On the occasion of the news that Neil Woodford had been fired as manager of his soon to be wound down flagship Equity Income Fund, the great man posted a comment on his Pravda-esque blog saying that he could not accept the decision. His arrogance did not surprise me. What shocked me, as I noted HERE, were the comments by unit holders which were universally supportive of Neil. Unit holders have lost a fortune while Woodford himself is likely to have made £100 million or more from Woodford Investment Management. Everything we read in the press suggests unprecedented levels of fury towards Woodford and others such as the FCA and Hargreaves Lansdown who allowed this farce to unfold. Yet the Woodford website seemed to suggest that investors were totally behind the great man. I concluded from this that either:
The reviews were bogus and being created by Woodford Investment Management (WIM)
Only the truly deluded registered to post
WIM was censoring any critical posts.
Whichever was the case it was pointless. Woodford and WIM were doomed. But a superficial read would have left an uninformed investor believing that folks were lining up at Woodford’s door begging him to manage their money again, perhaps one should join them? For Woodford it sounded too good to be true and that is certainly my takeaway.
The FCA bolted another stable door this week where the horse bolted with £230 million of investors cash. 4,500 investors were duped. It says it will try to get some of it back but frankly I have more chance of getting lucky with Cheryl Cole this weekend than of that happening. The ponzi scheme in question was called Park First and investors were told that their cash would be invested in car parks. The FCA says that the scheme was promoted to the public using false or misleading statements. The defendants made statements to the effect that investors could realistically expect returns of 10% in years 3 and 4 of their investment and 12% in years 5 and 6. With interest rates at sod all that sounds a cracking investment, in fact too good to be true. As indeed it was. As investors in mini-bonds - the next big financial scandal to break - are discovering: if someone promises you a double digit return or even close they are almost certainly up to no good. Which somehow brings us back to Versarien (VRS)...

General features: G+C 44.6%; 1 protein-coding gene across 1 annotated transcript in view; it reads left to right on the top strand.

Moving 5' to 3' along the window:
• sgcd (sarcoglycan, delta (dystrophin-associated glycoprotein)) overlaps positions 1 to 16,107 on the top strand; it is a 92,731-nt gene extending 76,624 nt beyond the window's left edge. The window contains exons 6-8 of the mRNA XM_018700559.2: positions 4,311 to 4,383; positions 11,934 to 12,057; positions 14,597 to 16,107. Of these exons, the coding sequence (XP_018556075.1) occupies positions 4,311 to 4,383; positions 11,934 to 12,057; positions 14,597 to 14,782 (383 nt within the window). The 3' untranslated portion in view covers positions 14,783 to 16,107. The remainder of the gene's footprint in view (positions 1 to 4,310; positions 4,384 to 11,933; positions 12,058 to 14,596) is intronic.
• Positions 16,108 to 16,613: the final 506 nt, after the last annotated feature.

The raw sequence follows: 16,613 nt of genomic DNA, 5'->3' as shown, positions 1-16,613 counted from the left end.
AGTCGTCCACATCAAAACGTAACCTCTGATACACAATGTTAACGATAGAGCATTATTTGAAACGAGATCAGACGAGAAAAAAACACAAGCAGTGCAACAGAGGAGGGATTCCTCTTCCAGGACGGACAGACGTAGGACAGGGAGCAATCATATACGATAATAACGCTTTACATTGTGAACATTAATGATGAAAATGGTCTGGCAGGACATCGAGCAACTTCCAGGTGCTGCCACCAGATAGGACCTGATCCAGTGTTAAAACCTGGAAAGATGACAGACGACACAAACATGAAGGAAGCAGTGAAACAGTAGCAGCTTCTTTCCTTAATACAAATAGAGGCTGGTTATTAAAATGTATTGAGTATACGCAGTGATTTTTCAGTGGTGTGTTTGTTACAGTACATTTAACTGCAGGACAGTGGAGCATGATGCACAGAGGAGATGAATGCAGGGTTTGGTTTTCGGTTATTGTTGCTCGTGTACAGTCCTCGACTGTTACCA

Back in April Versarien announced an MOU with a mysterious Chinese entity BIGT whereby the Chinese (an entity with zero web presence or even a phone number) would inject an unspecified sum into the company for a 15% stake. The shares soared to 137p and CEO Neill Ricketts promptly cashed in several hundred thousand pounds worth of stock. Ricketts told investors the deal would be signed on around the September AGM. But instead of a deal he brought a new name into the picture CIGIU. It claims to have 18 offices around the world including in London. But no-one has been able to locate it and Ricketts refuses to say where it is.
Versarien shares are now 95p. One suspects those who bought the shares off Ricketts into the spike he created are not happy. But the market cap is still £146 million. For a loss-making business, running out of cash and whose core graphene business has sales of well under £1 million a year that sounds too good to be true… it remains an outstanding short. And if you don’t agree maybe you might want to buy a few car park spaces to balance out your portfolio?
This article first appeared on the N50 website which Tom Winnifrith runs with Steve Moore & Lucian Miers. To access the website ahead of the next share tip from Tom & Steve and a new shorting piece this week click HERE
Filed under: Versarien, Tom Winnifrith Bearcast, Woodford, Infrastrata, ASOS, Hargreaves Lansdown
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